Wednesday, January 27, 2010

Auto Negotiation Myth

The debate on auto negotiation is still on. I have faced the lot of outages because of auto negotiation. Sometimes you find that the working link with auto negotiation configured come up with half duplex consequences packet drops which may lead to the various outages. According to the IEEE 802.3u clause number 28, 802.3z clause number 37 standards the auto negotiation should be enabled on devices. This is optional but always recommended. The best is to read the SUN’s Ethernet Auto Negotiation Best Practises.
But I used to prefer to disable the auto negotiation and forcefully set the all capabilities. But after reading this paper, I come to know that after disabling auto negotiation we are not able to detect the following problems:-
1. Bad Cable Problem
2. Link failures
3. Link Partner Capabilities
4. Performance Issues
5. Pause Frames or Flow Control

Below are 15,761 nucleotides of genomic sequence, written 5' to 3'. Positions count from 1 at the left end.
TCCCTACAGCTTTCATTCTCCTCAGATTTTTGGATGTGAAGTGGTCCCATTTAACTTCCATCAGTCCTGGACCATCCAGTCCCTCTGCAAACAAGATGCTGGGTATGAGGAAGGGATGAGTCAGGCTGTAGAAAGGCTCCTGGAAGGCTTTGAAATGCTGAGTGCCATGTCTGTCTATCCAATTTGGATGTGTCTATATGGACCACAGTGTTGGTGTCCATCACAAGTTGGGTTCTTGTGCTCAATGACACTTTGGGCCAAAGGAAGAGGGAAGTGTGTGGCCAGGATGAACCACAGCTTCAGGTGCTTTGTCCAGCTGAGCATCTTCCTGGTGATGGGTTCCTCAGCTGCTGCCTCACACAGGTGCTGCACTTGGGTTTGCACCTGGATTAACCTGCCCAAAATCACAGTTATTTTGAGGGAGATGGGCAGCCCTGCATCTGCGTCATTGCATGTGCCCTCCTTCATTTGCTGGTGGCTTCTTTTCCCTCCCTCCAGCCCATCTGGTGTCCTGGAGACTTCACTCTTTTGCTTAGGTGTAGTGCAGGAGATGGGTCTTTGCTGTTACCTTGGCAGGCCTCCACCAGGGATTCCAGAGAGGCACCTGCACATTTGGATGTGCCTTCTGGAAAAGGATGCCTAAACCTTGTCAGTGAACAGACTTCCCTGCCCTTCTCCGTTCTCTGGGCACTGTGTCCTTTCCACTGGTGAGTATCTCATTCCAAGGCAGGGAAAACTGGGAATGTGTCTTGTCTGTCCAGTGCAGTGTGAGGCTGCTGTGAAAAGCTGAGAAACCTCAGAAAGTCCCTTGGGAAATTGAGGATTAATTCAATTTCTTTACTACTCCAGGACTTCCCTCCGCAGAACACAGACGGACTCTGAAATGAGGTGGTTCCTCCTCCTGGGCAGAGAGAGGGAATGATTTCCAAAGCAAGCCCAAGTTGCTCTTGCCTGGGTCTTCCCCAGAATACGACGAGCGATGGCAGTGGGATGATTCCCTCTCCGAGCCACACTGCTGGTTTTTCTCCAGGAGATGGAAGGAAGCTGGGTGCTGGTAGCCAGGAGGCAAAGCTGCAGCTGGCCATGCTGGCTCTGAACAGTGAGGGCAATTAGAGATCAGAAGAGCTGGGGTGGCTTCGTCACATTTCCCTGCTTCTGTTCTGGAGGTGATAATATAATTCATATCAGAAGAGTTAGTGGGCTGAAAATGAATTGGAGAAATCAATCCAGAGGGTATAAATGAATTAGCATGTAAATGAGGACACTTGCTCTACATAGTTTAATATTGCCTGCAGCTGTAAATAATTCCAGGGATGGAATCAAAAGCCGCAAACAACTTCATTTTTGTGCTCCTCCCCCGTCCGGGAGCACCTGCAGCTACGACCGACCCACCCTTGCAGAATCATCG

If we are facing problems by enabling auto negotiation, In that case we need to talk to the vendors rather than disabling it.

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Aaron said...

Back in the day, we had nasty problems with autonegotiation. It actually came down to the fact that Cisco and IBB both threw their junk on the table and insisted that it was their way or the highway - you plugged in an IBM server to a Cisco switch and you always wound up with 100/half on the switch and 70% packet loss. With that experience, I started preaching of hard-coding everything and had no problems since. Now that everything's GigE, though, all the port and NICs are auto, and we've had no problems at all.

There's still something to say about setting a value to what you want instead of letting some mechanism set it for you.

shivlu jain said...

I had seen the same issues. But I am not able to understand if the IEEE is offering the standards then why the vendors are not maintaining it.

rahul said...

well in this post ithink something is missing,i will rate this post 4*